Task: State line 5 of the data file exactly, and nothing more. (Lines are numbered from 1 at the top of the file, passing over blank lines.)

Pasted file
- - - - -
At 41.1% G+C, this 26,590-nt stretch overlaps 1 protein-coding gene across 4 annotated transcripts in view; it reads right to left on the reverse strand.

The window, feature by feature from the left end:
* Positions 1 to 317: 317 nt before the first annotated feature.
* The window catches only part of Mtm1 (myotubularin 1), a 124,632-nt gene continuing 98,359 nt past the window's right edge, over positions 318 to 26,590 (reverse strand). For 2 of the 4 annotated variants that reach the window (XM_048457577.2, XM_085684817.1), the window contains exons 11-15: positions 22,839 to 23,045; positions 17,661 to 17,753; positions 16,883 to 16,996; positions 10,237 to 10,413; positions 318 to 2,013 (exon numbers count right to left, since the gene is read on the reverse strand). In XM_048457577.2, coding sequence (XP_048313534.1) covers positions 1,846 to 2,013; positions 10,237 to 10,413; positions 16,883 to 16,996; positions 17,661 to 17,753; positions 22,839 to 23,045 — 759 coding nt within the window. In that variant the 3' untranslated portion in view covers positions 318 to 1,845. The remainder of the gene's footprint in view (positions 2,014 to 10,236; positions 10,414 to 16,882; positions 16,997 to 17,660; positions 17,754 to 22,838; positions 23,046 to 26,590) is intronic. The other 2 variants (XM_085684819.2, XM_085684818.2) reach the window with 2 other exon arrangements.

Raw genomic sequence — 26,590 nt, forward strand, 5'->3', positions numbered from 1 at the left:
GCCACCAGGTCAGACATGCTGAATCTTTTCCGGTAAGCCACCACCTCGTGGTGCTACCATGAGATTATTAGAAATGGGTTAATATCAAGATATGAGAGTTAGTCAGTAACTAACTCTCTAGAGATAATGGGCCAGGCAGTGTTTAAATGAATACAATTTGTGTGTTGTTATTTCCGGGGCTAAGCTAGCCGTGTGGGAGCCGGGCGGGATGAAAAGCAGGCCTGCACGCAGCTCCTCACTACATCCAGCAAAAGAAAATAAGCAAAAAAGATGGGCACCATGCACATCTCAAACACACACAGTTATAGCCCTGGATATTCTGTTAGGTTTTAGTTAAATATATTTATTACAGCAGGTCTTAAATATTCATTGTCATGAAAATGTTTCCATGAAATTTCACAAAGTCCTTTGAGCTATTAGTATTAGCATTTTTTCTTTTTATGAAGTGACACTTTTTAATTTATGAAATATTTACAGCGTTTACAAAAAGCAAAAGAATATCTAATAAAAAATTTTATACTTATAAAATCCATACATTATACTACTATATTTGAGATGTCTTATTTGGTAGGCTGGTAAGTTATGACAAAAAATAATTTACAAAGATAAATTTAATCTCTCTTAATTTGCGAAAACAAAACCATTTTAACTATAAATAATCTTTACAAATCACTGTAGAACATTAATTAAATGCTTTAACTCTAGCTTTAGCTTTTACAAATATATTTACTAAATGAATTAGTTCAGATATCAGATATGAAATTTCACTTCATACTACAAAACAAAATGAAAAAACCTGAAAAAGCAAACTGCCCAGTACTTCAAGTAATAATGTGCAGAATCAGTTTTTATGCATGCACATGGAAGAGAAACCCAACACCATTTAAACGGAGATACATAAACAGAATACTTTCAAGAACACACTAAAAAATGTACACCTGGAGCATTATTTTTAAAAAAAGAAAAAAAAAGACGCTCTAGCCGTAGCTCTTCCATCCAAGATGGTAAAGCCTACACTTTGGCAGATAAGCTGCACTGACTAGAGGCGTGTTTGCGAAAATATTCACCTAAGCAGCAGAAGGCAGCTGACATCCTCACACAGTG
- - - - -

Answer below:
Raw genomic sequence — 26,590 nt, forward strand, 5'->3', positions numbered from 1 at the left: